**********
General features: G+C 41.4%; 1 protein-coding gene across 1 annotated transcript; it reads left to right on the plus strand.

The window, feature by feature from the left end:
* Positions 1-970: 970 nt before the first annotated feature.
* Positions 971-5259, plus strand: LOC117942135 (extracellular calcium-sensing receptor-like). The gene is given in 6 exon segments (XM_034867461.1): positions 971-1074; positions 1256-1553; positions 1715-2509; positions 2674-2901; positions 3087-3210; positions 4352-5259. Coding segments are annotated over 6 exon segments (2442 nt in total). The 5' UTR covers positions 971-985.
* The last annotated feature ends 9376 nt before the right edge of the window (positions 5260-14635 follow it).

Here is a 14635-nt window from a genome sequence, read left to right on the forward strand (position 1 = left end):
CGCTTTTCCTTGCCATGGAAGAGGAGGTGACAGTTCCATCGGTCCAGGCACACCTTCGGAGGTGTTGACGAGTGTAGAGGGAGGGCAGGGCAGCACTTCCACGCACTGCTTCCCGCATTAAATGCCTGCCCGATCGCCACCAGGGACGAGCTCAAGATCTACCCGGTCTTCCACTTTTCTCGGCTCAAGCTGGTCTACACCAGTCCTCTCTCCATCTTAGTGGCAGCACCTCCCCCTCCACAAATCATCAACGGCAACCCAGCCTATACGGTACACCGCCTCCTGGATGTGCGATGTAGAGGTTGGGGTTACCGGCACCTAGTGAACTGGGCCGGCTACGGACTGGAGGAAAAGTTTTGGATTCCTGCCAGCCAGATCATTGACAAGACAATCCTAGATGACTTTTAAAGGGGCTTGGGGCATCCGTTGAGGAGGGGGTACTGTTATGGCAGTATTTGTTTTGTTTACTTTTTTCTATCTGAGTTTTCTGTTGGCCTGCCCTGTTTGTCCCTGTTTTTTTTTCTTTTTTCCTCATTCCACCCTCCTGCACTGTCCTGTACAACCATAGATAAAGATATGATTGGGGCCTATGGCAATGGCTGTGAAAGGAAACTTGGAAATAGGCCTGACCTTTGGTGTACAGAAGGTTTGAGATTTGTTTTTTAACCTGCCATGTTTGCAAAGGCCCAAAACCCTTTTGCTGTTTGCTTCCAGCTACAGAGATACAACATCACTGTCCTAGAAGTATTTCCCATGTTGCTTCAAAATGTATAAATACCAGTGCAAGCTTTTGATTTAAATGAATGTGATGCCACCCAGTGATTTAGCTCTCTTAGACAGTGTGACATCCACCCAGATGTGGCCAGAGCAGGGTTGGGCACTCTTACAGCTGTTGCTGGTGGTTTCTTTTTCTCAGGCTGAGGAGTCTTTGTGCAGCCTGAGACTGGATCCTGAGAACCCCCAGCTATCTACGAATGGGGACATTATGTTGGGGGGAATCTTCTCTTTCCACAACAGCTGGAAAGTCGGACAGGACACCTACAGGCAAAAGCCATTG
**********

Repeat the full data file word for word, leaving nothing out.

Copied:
General features: G+C 41.4%; 1 protein-coding gene across 1 annotated transcript; it reads left to right on the plus strand.

The window, feature by feature from the left end:
* Positions 1-970: 970 nt before the first annotated feature.
* Positions 971-5259, plus strand: LOC117942135 (extracellular calcium-sensing receptor-like). The gene is given in 6 exon segments (XM_034867461.1): positions 971-1074; positions 1256-1553; positions 1715-2509; positions 2674-2901; positions 3087-3210; positions 4352-5259. Coding segments are annotated over 6 exon segments (2442 nt in total). The 5' UTR covers positions 971-985.
* The last annotated feature ends 9376 nt before the right edge of the window (positions 5260-14635 follow it).

Here is a 14635-nt window from a genome sequence, read left to right on the forward strand (position 1 = left end):
CGCTTTTCCTTGCCATGGAAGAGGAGGTGACAGTTCCATCGGTCCAGGCACACCTTCGGAGGTGTTGACGAGTGTAGAGGGAGGGCAGGGCAGCACTTCCACGCACTGCTTCCCGCATTAAATGCCTGCCCGATCGCCACCAGGGACGAGCTCAAGATCTACCCGGTCTTCCACTTTTCTCGGCTCAAGCTGGTCTACACCAGTCCTCTCTCCATCTTAGTGGCAGCACCTCCCCCTCCACAAATCATCAACGGCAACCCAGCCTATACGGTACACCGCCTCCTGGATGTGCGATGTAGAGGTTGGGGTTACCGGCACCTAGTGAACTGGGCCGGCTACGGACTGGAGGAAAAGTTTTGGATTCCTGCCAGCCAGATCATTGACAAGACAATCCTAGATGACTTTTAAAGGGGCTTGGGGCATCCGTTGAGGAGGGGGTACTGTTATGGCAGTATTTGTTTTGTTTACTTTTTTCTATCTGAGTTTTCTGTTGGCCTGCCCTGTTTGTCCCTGTTTTTTTTTCTTTTTTCCTCATTCCACCCTCCTGCACTGTCCTGTACAACCATAGATAAAGATATGATTGGGGCCTATGGCAATGGCTGTGAAAGGAAACTTGGAAATAGGCCTGACCTTTGGTGTACAGAAGGTTTGAGATTTGTTTTTTAACCTGCCATGTTTGCAAAGGCCCAAAACCCTTTTGCTGTTTGCTTCCAGCTACAGAGATACAACATCACTGTCCTAGAAGTATTTCCCATGTTGCTTCAAAATGTATAAATACCAGTGCAAGCTTTTGATTTAAATGAATGTGATGCCACCCAGTGATTTAGCTCTCTTAGACAGTGTGACATCCACCCAGATGTGGCCAGAGCAGGGTTGGGCACTCTTACAGCTGTTGCTGGTGGTTTCTTTTTCTCAGGCTGAGGAGTCTTTGTGCAGCCTGAGACTGGATCCTGAGAACCCCCAGCTATCTACGAATGGGGACATTATGTTGGGGGGAATCTTCTCTTTCCACAACAGCTGGAAAGTCGGACAGGACACCTACAGGCAAAAGCCATTG